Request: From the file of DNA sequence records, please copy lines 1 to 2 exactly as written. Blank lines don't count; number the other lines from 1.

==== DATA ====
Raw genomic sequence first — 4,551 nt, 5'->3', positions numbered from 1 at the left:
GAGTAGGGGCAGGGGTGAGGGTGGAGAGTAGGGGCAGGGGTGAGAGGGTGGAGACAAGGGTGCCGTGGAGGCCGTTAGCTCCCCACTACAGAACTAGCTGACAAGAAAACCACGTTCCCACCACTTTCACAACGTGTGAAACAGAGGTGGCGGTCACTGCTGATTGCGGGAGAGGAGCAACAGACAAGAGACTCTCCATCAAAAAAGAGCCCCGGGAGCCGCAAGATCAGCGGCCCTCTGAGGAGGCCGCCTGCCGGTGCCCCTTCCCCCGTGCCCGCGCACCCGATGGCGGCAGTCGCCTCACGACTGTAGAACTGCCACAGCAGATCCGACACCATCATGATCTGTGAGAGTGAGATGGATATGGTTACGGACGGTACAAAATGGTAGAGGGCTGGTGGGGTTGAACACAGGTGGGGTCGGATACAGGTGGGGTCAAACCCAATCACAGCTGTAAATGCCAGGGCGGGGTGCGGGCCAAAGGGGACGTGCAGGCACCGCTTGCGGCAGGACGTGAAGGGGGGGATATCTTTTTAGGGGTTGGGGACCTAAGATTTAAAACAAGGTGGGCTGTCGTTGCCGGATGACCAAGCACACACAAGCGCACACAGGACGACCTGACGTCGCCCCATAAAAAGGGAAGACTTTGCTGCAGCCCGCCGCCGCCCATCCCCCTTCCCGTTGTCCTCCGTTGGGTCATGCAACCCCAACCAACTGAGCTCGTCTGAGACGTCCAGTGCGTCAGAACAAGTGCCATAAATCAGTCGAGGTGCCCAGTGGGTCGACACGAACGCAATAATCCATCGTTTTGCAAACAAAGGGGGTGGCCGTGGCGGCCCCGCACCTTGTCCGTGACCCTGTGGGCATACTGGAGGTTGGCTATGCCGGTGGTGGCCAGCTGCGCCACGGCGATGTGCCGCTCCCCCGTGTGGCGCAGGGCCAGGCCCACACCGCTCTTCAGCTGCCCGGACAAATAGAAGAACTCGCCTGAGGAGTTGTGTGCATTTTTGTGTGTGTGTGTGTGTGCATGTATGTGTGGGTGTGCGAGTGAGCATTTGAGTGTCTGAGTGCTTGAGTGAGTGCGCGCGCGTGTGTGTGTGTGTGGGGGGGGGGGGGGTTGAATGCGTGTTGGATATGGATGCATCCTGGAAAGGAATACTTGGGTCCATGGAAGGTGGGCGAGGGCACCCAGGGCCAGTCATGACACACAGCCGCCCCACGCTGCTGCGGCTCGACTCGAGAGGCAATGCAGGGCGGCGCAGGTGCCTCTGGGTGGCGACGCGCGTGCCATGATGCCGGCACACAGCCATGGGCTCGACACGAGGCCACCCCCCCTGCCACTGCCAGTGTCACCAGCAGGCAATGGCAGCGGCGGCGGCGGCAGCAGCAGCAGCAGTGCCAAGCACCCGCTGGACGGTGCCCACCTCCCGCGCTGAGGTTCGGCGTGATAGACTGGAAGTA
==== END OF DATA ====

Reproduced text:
Raw genomic sequence first — 4,551 nt, 5'->3', positions numbered from 1 at the left:
GAGTAGGGGCAGGGGTGAGGGTGGAGAGTAGGGGCAGGGGTGAGAGGGTGGAGACAAGGGTGCCGTGGAGGCCGTTAGCTCCCCACTACAGAACTAGCTGACAAGAAAACCACGTTCCCACCACTTTCACAACGTGTGAAACAGAGGTGGCGGTCACTGCTGATTGCGGGAGAGGAGCAACAGACAAGAGACTCTCCATCAAAAAAGAGCCCCGGGAGCCGCAAGATCAGCGGCCCTCTGAGGAGGCCGCCTGCCGGTGCCCCTTCCCCCGTGCCCGCGCACCCGATGGCGGCAGTCGCCTCACGACTGTAGAACTGCCACAGCAGATCCGACACCATCATGATCTGTGAGAGTGAGATGGATATGGTTACGGACGGTACAAAATGGTAGAGGGCTGGTGGGGTTGAACACAGGTGGGGTCGGATACAGGTGGGGTCAAACCCAATCACAGCTGTAAATGCCAGGGCGGGGTGCGGGCCAAAGGGGACGTGCAGGCACCGCTTGCGGCAGGACGTGAAGGGGGGGATATCTTTTTAGGGGTTGGGGACCTAAGATTTAAAACAAGGTGGGCTGTCGTTGCCGGATGACCAAGCACACACAAGCGCACACAGGACGACCTGACGTCGCCCCATAAAAAGGGAAGACTTTGCTGCAGCCCGCCGCCGCCCATCCCCCTTCCCGTTGTCCTCCGTTGGGTCATGCAACCCCAACCAACTGAGCTCGTCTGAGACGTCCAGTGCGTCAGAACAAGTGCCATAAATCAGTCGAGGTGCCCAGTGGGTCGACACGAACGCAATAATCCATCGTTTTGCAAACAAAGGGGGTGGCCGTGGCGGCCCCGCACCTTGTCCGTGACCCTGTGGGCATACTGGAGGTTGGCTATGCCGGTGGTGGCCAGCTGCGCCACGGCGATGTGCCGCTCCCCCGTGTGGCGCAGGGCCAGGCCCACACCGCTCTTCAGCTGCCCGGACAAATAGAAGAACTCGCCTGAGGAGTTGTGTGCATTTTTGTGTGTGTGTGTGTGTGCATGTATGTGTGGGTGTGCGAGTGAGCATTTGAGTGTCTGAGTGCTTGAGTGAGTGCGCGCGCGTGTGTGTGTGTGTGGGGGGGGGGGGGGTTGAATGCGTGTTGGATATGGATGCATCCTGGAAAGGAATACTTGGGTCCATGGAAGGTGGGCGAGGGCACCCAGGGCCAGTCATGACACACAGCCGCCCCACGCTGCTGCGGCTCGACTCGAGAGGCAATGCAGGGCGGCGCAGGTGCCTCTGGGTGGCGACGCGCGTGCCATGATGCCGGCACACAGCCATGGGCTCGACACGAGGCCACCCCCCCTGCCACTGCCAGTGTCACCAGCAGGCAATGGCAGCGGCGGCGGCGGCAGCAGCAGCAGCAGTGCCAAGCACCCGCTGGACGGTGCCCACCTCCCGCGCTGAGGTTCGGCGTGATAGACTGGAAGTA